7 Times YA Books Came to the Rescue in Pop Culture

Dawn and the Surfer Ghost

While being stuck in the 1990s often trips up the titular heroine of Unbreakable Kimmy Schmidt, sometimes her time-capsule-esque knowledge comes in handy. One of the best moments in the Netflix series comes when Kimmy uses her love of the Baby-Sitters Club to undermine her employer’s stepdaughter, sullen teen Xanthippe. While trying to fit in with her hard-partying friends, Xanthippe makes up a story about meeting a hot surfer dude…using the exact plot of Dawn and the Surfer Ghost, the book that comprised Kimmy’s sole reading material in the bunker. By threatening to reveal the truth, Kimmy is able to keep Xanthippe from succumbing to peer pressure.

Below are 6 more movies and TV shows that know books can change your life, or even save it. In each, reading a certain book—or inhabiting an entire world of them—makes the difference in being recognized for your full potential, getting one over on a scheming underminer, having a social life, saving a life, and saving the world. Maybe the next time you’re heading to a new school or job, trapped in a bunker, or participating in a high-stakes game, you’ll think twice about keeping a book handy.

The Hunger Games, by Suzanne Collins
Lake Bell’s writer/directorial debut In a World… depicts the tense competition among a seasoned voiceover actor, his male heir-apparent, and his aspiring daughter Carol, in an industry that doesn’t believe women have the vocal heft to narrate epic movie trailers. But when a new female-driven, YA action movie franchise called The Amazon Games—sound familiar?decides to bring back the famous “in a world…” narration, Carol has her perfect shot at voiceover stardom.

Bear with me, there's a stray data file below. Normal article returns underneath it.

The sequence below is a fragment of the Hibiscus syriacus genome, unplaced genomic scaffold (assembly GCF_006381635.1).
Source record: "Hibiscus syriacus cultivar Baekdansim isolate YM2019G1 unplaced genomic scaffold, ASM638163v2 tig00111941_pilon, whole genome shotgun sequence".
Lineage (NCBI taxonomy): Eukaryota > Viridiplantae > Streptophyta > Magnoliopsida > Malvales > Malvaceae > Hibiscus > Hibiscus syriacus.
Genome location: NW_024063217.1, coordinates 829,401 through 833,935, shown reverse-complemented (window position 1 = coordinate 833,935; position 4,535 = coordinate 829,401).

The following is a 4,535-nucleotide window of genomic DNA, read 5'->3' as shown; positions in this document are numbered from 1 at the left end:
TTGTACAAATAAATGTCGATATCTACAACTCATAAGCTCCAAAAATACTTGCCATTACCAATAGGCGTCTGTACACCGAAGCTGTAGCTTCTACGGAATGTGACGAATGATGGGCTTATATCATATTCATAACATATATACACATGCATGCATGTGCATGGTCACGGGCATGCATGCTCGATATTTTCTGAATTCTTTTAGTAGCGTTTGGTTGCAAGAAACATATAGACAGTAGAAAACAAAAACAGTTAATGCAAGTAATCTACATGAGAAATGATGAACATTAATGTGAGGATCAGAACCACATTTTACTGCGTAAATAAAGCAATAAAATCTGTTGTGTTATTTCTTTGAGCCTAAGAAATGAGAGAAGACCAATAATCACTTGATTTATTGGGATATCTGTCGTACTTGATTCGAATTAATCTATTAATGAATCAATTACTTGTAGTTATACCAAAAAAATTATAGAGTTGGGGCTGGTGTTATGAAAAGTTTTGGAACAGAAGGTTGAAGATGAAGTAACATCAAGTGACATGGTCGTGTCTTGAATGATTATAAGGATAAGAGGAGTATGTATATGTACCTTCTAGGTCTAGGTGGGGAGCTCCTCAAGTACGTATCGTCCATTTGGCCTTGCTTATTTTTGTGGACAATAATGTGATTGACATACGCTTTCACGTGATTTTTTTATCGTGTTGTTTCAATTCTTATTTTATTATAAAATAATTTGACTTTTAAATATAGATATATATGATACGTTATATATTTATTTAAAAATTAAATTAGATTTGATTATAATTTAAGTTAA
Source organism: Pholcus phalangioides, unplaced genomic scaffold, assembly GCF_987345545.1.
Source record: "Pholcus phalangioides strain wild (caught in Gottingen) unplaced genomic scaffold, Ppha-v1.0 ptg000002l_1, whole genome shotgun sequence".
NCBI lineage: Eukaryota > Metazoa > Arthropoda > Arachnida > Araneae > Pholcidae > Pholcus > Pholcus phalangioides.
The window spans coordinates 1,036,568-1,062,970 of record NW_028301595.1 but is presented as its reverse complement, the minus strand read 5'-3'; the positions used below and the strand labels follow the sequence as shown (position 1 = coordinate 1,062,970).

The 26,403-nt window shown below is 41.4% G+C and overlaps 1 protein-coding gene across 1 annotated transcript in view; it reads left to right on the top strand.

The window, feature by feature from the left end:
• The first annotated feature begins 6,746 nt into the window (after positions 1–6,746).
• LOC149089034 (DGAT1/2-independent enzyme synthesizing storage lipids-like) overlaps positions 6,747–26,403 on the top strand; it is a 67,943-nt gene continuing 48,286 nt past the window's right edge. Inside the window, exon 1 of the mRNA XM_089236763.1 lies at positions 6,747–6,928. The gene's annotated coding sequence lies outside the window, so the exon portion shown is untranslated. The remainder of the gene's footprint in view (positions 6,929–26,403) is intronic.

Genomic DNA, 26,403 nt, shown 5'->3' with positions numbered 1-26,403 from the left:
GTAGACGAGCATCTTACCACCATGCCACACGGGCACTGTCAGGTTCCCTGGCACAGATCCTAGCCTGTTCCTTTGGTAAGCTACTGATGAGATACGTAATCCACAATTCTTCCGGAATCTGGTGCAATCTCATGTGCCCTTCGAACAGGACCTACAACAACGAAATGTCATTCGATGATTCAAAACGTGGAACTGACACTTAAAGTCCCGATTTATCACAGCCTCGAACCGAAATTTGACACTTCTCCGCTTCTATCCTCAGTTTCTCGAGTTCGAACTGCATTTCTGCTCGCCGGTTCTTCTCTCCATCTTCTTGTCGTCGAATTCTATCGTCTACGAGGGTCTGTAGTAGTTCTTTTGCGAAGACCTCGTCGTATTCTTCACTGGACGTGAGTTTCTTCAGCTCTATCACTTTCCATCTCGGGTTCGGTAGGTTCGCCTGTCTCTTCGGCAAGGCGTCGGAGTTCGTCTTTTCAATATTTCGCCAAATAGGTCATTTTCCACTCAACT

The Neverending Story, by Michael Ende
The paradox-inducing tome at the center of this fantasy classic writes its own reality, drawing in reader Bastian from the mortal world as he discovers the characters in The Neverending Story reading a book of the same title that details his experience reading the book. Right before things launch into an infinite loop, Bastian must jump from mere reader to participant—just as the book intended all along.

Deenie, by Judy Blume (and so many more)
This is a vaguer example, but we think you’ll agree: On Gilmore Girls, books were Rory Gilmore’s lifeblood—helping her adjust to stuffy Chilton, something to recommend to cute first boyfriend Dean, a true bond with bad boy (but avid reader) Jess, and part of what helped her transition to young adulthood. As Rory said in her valedictorian speech, “I live in two worlds. One is a world of books.” And of the 339 books we saw her reading over the course of the series, there are quite a few YAs and/or young protagonists: Alice in Wonderland, The Catcher in the Rye, The Curious Incident of the Dog in the Night-Time, Emily the Strange, Encyclopedia Brown: Boy Detective, Freaky Friday, Harry Potter and the Sorcerer’s Stone (also Goblet of Fire), Little Women, The Lovely Bones, The Perks of Being a Wallflower, The Wizard of Oz...

To Kill a Mockingbird, by Harper Lee
In mind-bending thriller The Game, Michael Douglas’s character keeps a revolver hidden in a copy of Harper Lee’s classic. We all knew the book was valuable, but that’s taking it to a whole nother level.

Harry Potter series, by J.K. Rowling
Doctor Who is bursting with literary references, because of course a nigh-immortal being who travels through time and space would surround himself with well-read companions. What’s even more amusing is when Martha Jones throws William Shakespeare himself an “Expelliarmus!” in order to finish his verse and save the universe. Let’s join the Doctor in cheering for “good old J.K.!”

The Clique, by Lisi Harrison
In Jason Reitman’s Young Adult, Mavis is stuck in arrested development due in part to her job ghostwriting the catty YA book series Waverly Prep. TV Tropes compares the books to Lisi Harrison’s The Clique series, but in the case of the film, Mavis’ trap also frees her: After a disastrous reunion with her high school crowd, she’s able to finally achieve closure by writing out her teenage protagonists’ graduation and next steps.

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